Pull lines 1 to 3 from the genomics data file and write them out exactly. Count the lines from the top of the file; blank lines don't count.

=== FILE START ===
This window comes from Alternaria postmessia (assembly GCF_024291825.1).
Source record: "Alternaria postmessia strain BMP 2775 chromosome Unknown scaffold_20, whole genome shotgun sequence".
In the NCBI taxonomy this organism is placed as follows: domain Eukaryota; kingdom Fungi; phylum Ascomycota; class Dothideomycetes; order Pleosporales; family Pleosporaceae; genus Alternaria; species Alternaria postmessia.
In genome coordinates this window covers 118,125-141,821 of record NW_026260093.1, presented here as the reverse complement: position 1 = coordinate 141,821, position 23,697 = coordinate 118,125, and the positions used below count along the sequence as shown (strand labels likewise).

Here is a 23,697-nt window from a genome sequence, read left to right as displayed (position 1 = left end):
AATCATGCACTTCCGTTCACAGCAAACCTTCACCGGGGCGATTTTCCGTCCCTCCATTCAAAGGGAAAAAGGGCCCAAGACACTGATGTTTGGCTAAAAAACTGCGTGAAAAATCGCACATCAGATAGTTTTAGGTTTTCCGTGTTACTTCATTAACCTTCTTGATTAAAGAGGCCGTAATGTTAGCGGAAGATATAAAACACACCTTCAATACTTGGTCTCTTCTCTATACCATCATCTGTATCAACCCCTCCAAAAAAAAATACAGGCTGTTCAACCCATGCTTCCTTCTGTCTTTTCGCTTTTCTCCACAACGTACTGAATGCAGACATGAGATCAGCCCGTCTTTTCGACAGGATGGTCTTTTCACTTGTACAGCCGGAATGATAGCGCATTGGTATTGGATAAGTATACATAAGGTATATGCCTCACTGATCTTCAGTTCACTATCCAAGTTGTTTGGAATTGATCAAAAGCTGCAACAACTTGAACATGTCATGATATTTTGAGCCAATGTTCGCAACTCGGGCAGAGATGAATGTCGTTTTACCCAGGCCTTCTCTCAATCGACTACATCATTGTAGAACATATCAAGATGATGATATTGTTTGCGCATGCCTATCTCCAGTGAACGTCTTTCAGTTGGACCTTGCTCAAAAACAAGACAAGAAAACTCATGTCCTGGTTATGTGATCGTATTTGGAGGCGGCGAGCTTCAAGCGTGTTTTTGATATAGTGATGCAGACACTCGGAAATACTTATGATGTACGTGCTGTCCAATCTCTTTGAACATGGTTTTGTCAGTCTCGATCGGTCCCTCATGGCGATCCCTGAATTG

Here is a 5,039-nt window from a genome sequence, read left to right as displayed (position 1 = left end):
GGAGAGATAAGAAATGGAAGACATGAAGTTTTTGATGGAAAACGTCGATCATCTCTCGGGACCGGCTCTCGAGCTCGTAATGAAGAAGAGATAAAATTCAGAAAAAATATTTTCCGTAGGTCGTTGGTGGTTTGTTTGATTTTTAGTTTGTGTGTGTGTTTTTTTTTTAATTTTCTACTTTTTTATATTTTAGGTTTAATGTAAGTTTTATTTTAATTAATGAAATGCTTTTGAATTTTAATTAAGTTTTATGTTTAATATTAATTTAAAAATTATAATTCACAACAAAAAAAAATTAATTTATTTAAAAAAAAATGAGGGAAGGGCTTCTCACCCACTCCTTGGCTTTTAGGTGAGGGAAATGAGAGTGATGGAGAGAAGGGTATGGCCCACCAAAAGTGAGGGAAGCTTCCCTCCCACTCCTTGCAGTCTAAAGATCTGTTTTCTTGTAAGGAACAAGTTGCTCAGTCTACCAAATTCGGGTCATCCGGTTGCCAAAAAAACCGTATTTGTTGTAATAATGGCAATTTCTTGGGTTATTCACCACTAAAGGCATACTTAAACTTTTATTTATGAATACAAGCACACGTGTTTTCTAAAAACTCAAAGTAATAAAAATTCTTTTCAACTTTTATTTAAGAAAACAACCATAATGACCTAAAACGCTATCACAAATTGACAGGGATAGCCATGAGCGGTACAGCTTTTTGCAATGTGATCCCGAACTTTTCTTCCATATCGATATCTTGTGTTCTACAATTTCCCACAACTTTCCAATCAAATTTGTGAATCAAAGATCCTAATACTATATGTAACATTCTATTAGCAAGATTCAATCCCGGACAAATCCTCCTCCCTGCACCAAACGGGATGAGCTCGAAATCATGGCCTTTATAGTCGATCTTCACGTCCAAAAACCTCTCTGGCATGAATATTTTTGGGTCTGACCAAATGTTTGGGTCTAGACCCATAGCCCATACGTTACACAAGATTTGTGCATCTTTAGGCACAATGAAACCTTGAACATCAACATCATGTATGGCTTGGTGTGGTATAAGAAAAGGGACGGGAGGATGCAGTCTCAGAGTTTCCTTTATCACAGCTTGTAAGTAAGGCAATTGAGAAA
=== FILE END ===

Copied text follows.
This window comes from Alternaria postmessia (assembly GCF_024291825.1).
Source record: "Alternaria postmessia strain BMP 2775 chromosome Unknown scaffold_20, whole genome shotgun sequence".
In the NCBI taxonomy this organism is placed as follows: domain Eukaryota; kingdom Fungi; phylum Ascomycota; class Dothideomycetes; order Pleosporales; family Pleosporaceae; genus Alternaria; species Alternaria postmessia.